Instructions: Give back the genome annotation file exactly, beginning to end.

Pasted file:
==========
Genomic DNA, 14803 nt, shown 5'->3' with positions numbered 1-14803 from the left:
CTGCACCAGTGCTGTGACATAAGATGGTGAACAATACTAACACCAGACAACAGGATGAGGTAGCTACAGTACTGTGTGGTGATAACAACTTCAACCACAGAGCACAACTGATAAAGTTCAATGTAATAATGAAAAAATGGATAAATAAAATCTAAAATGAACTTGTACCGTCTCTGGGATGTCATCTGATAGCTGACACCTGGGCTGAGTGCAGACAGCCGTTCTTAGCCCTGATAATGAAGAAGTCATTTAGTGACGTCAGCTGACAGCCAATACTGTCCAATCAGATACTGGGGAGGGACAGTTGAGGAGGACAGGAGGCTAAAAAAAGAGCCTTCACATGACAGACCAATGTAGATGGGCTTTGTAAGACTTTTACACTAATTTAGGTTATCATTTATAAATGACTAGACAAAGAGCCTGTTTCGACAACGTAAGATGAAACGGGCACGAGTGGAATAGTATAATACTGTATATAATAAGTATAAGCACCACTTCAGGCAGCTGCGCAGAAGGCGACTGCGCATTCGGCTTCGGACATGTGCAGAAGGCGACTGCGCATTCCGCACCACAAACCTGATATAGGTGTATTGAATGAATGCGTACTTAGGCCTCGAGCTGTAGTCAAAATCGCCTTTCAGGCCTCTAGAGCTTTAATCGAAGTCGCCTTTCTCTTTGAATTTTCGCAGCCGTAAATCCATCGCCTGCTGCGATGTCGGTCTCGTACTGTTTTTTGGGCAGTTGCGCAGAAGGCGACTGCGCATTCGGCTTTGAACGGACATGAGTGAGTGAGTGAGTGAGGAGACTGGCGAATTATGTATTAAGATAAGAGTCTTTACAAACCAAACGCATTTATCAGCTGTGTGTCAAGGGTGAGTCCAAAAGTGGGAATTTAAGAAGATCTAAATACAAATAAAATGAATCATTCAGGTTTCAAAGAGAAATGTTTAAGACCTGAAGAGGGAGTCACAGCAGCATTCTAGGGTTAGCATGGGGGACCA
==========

Genomic DNA, 14803 nt, shown 5'->3' with positions numbered 1-14803 from the left:
CTGCACCAGTGCTGTGACATAAGATGGTGAACAATACTAACACCAGACAACAGGATGAGGTAGCTACAGTACTGTGTGGTGATAACAACTTCAACCACAGAGCACAACTGATAAAGTTCAATGTAATAATGAAAAAATGGATAAATAAAATCTAAAATGAACTTGTACCGTCTCTGGGATGTCATCTGATAGCTGACACCTGGGCTGAGTGCAGACAGCCGTTCTTAGCCCTGATAATGAAGAAGTCATTTAGTGACGTCAGCTGACAGCCAATACTGTCCAATCAGATACTGGGGAGGGACAGTTGAGGAGGACAGGAGGCTAAAAAAAGAGCCTTCACATGACAGACCAATGTAGATGGGCTTTGTAAGACTTTTACACTAATTTAGGTTATCATTTATAAATGACTAGACAAAGAGCCTGTTTCGACAACGTAAGATGAAACGGGCACGAGTGGAATAGTATAATACTGTATATAATAAGTATAAGCACCACTTCAGGCAGCTGCGCAGAAGGCGACTGCGCATTCGGCTTCGGACATGTGCAGAAGGCGACTGCGCATTCCGCACCACAAACCTGATATAGGTGTATTGAATGAATGCGTACTTAGGCCTCGAGCTGTAGTCAAAATCGCCTTTCAGGCCTCTAGAGCTTTAATCGAAGTCGCCTTTCTCTTTGAATTTTCGCAGCCGTAAATCCATCGCCTGCTGCGATGTCGGTCTCGTACTGTTTTTTGGGCAGTTGCGCAGAAGGCGACTGCGCATTCGGCTTTGAACGGACATGAGTGAGTGAGTGAGTGAGGAGACTGGCGAATTATGTATTAAGATAAGAGTCTTTACAAACCAAACGCATTTATCAGCTGTGTGTCAAGGGTGAGTCCAAAAGTGGGAATTTAAGAAGATCTAAATACAAATAAAATGAATCATTCAGGTTTCAAAGAGAAATGTTTAAGACCTGAAGAGGGAGTCACAGCAGCATTCTAGGGTTAGCATGGGGGACCA